Thursday, July 12, 2007

Website finally updated, hooray!

After years of malnourishment and two weeks of development, my little old static website (now using a smaller domain name!) is live. The old website, like the new website, was created via a templating system. However, the former website's templating system was homegrown using PHP4 classes (disgusting, I know...but that's all I could use at the time). Even more disgusting about my system was that it was HTML comment directives plus a regular expression parser. I was so young and naïve, and I hadn't taken a compilers class yet. So this time around, I said "screw it" and went with a) my favorite language, Python, and b) the template software that I had been using for my Trac-AtomPub plugin (yes, not -atompp anymore, per the lengthy discussion on the atom-protocol mailing list).

The Journey

As the new website was a chance to experiment with new things, I decided to take the plunge and use HTML5 to markup my website. And with any sort of experimental technology, there were many problems.

First, I tried to use the genshihtml5 plugin, but strangely enough the code was a bit buggy (e.g., it was missing an import), and I could never figure out how to get it to output proper HTML5 while still removing end tags from tags which don't need them, e.g. <link/>, while retaining them for tags which require one, e.g., <script/>.

Next, I tried to use html5lib's Genshi-Stream-based tree walker. For some reason, it simply would not output any data. I don't remember all of the details, but I do remember inserting a lot of print statements in html5lib to see if I could find the bad piece.

Finally, I gave up and made Genshi just output XHTML plus the extra HTML5 tags. I figured that all of the debugging trouble simply wasn't worth it for the timeframe I had envisioned.

(As an aside, I do plan on submitting the patches that I've made as a result of this...exercise (for lack of a better word) so that they can be integrated in future releases of the respective software.)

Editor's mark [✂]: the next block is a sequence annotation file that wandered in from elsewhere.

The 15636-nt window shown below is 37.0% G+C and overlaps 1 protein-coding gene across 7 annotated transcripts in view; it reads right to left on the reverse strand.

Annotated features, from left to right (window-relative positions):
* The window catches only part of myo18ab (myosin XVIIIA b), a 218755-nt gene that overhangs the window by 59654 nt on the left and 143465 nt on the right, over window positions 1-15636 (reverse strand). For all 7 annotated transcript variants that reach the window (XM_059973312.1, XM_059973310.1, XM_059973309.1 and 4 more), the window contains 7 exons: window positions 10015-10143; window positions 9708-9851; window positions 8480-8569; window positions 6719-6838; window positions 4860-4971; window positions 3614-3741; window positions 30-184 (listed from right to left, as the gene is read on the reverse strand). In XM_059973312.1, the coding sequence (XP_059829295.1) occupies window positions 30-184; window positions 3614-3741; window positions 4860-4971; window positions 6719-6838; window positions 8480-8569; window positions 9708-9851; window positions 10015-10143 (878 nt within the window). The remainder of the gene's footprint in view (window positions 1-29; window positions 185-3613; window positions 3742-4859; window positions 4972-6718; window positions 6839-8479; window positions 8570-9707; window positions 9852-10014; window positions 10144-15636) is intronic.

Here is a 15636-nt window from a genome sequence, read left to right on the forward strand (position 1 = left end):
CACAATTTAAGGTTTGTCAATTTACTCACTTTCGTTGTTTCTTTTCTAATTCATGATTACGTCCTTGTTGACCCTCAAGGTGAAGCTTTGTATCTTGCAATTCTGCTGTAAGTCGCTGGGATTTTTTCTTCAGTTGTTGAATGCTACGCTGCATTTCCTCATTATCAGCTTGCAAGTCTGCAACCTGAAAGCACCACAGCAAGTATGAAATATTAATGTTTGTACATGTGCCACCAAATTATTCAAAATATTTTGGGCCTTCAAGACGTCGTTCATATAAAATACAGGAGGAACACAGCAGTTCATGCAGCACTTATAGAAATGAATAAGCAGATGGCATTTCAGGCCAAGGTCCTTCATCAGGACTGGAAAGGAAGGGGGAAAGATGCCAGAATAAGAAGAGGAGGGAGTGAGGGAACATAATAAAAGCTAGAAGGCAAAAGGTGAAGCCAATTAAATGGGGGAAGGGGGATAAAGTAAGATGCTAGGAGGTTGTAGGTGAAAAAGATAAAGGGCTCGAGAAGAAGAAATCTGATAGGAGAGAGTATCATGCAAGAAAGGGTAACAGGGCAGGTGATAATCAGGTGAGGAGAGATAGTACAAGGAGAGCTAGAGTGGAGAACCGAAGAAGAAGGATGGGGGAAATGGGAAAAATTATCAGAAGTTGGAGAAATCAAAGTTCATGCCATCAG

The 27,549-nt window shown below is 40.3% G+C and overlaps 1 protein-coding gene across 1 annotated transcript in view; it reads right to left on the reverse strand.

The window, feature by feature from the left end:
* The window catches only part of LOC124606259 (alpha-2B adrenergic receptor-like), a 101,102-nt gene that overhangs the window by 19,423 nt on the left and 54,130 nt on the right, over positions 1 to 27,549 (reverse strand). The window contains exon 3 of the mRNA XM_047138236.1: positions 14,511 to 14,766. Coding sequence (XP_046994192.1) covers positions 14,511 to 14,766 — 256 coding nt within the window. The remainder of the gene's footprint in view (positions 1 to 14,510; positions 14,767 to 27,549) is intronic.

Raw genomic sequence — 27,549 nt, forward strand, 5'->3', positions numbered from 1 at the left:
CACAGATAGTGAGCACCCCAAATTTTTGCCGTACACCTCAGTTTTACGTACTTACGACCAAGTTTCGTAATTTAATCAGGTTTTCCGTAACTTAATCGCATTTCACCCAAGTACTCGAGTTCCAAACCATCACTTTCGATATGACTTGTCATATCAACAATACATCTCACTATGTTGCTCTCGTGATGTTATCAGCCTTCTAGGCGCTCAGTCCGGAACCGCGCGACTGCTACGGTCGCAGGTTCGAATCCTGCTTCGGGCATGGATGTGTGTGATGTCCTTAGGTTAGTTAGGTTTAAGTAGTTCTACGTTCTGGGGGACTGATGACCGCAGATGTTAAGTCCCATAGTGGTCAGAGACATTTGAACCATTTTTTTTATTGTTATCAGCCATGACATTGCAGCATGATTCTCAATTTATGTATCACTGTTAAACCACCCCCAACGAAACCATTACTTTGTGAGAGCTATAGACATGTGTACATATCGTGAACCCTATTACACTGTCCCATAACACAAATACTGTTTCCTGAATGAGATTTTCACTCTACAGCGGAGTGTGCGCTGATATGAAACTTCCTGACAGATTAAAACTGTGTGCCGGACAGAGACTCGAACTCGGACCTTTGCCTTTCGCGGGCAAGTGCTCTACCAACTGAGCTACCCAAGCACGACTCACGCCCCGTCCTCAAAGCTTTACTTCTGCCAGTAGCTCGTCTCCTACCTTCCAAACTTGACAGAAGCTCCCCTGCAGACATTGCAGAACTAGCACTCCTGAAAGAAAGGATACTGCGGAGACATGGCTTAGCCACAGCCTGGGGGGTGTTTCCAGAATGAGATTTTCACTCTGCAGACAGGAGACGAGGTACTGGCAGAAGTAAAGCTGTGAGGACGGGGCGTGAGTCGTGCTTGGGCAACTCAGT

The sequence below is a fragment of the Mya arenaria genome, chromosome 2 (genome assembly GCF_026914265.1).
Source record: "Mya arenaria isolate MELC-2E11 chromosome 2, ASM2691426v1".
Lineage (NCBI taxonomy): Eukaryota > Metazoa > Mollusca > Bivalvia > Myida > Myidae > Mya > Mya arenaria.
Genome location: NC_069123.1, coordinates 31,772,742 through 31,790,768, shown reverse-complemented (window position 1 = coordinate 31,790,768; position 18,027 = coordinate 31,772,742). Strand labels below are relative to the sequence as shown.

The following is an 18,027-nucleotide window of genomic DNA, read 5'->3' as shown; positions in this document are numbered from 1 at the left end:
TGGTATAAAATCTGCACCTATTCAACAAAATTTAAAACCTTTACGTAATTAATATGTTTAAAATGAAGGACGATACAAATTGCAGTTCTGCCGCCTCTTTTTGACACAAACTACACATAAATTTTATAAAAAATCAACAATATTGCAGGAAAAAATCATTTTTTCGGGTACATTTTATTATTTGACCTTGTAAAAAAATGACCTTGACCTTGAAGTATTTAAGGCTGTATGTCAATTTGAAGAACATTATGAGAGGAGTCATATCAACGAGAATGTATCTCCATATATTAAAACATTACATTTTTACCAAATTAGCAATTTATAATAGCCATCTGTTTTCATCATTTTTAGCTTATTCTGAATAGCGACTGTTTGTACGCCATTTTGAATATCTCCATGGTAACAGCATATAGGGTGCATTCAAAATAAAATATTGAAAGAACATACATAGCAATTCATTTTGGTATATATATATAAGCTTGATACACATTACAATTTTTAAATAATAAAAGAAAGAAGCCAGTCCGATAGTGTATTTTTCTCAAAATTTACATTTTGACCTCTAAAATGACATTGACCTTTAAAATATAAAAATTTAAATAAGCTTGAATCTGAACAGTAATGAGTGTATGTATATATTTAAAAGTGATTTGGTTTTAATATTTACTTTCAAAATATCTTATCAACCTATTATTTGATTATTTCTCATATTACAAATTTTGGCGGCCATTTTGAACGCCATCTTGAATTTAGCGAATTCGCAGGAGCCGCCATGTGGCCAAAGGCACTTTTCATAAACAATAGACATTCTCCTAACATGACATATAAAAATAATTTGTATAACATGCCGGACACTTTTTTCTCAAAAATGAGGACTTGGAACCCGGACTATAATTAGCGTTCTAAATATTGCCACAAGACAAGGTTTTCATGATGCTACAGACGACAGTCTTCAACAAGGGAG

Actual usage of new HTML5 tags was...interesting to debug. If you're writing HTML5 and not XHTML5, and you're viewing the page in Firefox, this is what the DOM tree looks like (according to Firebug):

<figure _moz-userdefined="" />
<img src="..." alt="..." />

For comparison, this is what it looks like when rendered as XHTML5:

<img src="..." alt="..." />

That completely broke my CSS files, as I was using child/descendant rules utilizing the new tags. This sort of thing is why I love using Firebug.


I've really only thoroughly tested this website on Firefox 2.x (Windows & Linux). I just checked it on Opera 9.20 (Linux) and a relatively old development version of Gtk-Webcore (AKA WebKit), and the only bug that I see (in both of them, strangely) is some sort of CSS error in calculating the spacing for the <dd/> box for "Special Skills" in my CV.


Future plans include packing both the CSS and the JavaScript, via csstidy and packer, respectively. Right now there are several bugs with regards to integrating the two applications with my build system. csstidy interprets white-space values incorrectly, particularly the vendor-specific values. I'm currently trying to integrate packer via this nifty little python module that uses ctypes to create an interface with Mozilla's Spidermonkey JavaScript engine. Unfortunately, there's a recursive reference somewhere in base2, and the module is choking on it, so I have to figure out how to resolve that (if possible). Another future plan involves making the site fully dynamic in that the page layout stays the same, while background XMLHttpRequests retrieve the page contents when internal links are clicked. Obviously the current behavior would be retained as a fallback.

Anyhow, there are more details about how I made my website on the colophon. Bug reports, suggestions and feature requests are welcome!


Thomas Broyer said...

Hi, could you report the issue on either genshihtml5 or html5lib, with some sample code to reproduce the bug, please?

I'd love to see genshihtml5 used somewhere (it's almost abandoned but I'd be happy to work on it again if someone expresses interest), though if you only need the serialization thing, I suggest you rather use html5lib's tree walker, which is exercised from within html5lib's test suite (genshihtml5 really lacks unit tests).

Thomas Broyer said... for the parsing of figure and other new HTML5 elements, AFAIK Opera 9 and IE7 will get them right.

In the mean time, I guess using HTML5's XML-like syntax (having your document being at the same time valid XHTML5 and HTML5) is the way to go (serving it as application/xhtml+xml to Firefox at least)